European wasp

A specimen of a European wasp showing the yellow banding with dark markings and dots on abdomen

Lateral view of European wasp resting on a green leaf

Dorsal view of European wasp

Vespula germanica

Should I report?

The European wasp was first found in Australia in 1959 after being introduced from overseas. This non-native species has become established in Tasmania, South Australia, Victoria, and New South Wales.

You do not need to report the European wasp as it is now established. If you have a European wasp nest at your home you can contact a pest controller, or if they are a nuisance pest in a public space you can contact your local council.


European wasps have a bright yellow and black body with yellow legs and triangular markings on the abdomen with small black dots either side. They are a social species and build nests out of chewed up fibrous wood that are generally located in cavities and hollow trees.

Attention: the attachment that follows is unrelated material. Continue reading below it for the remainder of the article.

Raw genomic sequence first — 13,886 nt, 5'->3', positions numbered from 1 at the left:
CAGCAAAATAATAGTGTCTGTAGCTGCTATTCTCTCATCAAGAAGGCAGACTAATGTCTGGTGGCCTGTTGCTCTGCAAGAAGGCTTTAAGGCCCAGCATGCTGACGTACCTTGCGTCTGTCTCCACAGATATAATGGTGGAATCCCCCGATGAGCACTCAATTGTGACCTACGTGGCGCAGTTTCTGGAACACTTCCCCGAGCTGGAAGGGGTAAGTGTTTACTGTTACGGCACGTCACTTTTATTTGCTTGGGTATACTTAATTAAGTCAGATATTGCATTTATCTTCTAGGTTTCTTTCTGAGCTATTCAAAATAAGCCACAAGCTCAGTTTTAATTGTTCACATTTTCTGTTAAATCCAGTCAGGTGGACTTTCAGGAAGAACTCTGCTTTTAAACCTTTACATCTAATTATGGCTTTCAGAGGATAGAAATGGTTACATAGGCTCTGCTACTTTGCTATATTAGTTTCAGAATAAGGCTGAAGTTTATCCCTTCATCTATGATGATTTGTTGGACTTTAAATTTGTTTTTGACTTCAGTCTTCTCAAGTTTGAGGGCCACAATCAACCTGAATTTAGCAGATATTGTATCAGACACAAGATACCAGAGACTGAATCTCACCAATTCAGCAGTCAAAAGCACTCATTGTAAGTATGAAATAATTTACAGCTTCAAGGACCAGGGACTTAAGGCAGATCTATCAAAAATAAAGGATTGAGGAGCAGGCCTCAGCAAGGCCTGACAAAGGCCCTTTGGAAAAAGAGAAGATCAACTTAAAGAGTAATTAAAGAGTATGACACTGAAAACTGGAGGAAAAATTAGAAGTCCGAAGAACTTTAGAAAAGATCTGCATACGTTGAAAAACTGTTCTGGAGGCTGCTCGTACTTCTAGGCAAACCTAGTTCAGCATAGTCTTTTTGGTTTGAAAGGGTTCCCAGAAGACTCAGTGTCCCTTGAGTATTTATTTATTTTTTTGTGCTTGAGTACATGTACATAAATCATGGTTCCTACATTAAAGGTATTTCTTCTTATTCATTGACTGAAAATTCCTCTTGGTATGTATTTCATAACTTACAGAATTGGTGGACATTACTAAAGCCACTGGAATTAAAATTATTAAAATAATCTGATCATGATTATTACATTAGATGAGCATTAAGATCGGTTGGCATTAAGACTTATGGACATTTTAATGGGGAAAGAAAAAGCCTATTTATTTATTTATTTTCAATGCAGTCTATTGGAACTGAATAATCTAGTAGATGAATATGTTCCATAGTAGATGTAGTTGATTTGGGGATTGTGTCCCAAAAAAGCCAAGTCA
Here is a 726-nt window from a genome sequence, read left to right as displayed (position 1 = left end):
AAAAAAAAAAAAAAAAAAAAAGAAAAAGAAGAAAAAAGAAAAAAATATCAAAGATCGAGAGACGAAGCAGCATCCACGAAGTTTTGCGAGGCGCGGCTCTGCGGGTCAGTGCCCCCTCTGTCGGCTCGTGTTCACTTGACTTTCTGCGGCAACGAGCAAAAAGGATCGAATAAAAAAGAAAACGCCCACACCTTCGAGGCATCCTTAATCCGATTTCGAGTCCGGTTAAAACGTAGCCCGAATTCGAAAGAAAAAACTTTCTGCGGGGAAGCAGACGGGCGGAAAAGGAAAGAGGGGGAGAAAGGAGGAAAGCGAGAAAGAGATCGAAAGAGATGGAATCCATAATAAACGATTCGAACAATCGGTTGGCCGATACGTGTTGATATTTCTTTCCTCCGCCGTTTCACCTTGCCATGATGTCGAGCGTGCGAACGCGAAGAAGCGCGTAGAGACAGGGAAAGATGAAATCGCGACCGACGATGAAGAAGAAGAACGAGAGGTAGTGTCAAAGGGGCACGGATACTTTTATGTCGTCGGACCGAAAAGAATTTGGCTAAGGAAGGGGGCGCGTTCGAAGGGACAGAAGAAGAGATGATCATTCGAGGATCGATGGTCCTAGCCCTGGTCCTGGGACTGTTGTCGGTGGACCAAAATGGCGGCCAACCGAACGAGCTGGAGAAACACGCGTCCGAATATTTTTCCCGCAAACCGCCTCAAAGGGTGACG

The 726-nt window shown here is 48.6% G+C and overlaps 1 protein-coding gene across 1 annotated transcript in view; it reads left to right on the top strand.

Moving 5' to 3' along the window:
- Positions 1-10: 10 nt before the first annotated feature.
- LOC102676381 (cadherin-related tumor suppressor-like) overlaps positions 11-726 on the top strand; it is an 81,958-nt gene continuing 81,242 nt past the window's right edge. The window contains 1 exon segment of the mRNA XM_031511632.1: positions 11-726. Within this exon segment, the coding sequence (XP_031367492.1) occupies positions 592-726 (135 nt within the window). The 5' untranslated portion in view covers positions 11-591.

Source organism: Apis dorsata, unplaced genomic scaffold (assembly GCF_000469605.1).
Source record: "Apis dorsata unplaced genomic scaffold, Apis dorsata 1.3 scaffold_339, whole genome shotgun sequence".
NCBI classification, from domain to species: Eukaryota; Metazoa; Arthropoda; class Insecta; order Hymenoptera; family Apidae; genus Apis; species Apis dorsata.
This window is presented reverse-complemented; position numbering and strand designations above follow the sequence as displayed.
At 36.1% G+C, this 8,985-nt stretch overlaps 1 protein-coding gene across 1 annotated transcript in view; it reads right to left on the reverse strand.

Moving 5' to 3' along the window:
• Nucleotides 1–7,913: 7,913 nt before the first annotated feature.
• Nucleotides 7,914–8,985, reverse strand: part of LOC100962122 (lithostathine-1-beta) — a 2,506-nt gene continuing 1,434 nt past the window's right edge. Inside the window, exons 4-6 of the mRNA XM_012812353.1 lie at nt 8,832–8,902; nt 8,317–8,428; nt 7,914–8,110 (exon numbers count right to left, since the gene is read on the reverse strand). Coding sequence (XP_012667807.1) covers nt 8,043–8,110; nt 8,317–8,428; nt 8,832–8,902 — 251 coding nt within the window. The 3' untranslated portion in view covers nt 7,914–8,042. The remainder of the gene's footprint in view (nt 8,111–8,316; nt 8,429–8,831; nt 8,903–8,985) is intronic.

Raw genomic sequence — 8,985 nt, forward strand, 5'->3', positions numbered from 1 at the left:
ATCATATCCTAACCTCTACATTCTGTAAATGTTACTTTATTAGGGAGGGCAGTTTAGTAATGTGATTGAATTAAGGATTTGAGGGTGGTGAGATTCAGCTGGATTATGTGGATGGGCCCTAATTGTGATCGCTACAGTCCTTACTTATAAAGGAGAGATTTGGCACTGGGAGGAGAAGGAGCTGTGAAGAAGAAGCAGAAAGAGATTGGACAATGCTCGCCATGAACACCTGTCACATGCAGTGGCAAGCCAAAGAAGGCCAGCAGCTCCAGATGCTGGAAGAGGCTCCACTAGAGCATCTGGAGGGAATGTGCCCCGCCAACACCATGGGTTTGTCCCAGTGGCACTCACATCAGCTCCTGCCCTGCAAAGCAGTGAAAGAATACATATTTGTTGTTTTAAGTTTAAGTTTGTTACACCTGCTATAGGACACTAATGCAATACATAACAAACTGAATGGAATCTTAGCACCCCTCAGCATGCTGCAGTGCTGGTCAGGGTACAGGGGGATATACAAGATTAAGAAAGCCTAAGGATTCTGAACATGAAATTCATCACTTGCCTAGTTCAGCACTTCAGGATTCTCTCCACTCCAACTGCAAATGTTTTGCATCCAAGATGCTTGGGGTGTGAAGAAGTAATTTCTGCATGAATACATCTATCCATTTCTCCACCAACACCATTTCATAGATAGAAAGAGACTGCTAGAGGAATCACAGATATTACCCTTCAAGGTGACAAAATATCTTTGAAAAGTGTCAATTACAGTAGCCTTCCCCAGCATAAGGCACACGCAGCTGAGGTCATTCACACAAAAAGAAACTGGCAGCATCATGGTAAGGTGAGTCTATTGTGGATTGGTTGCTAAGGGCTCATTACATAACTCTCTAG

More information on European wasps (PDF, 193.93 KB)


The European wasp is native to Europe, North Africa and Asia. It has now spread throughout the world.


The economic impact from these wasps on primary industries within beekeeping, forestry and horticulture is significant. They have the potential to disrupt native ecosystems by taking food sources away from native species and disturbing the natural food chain. European wasps are known to be territorial therefore place a negative impact on human health.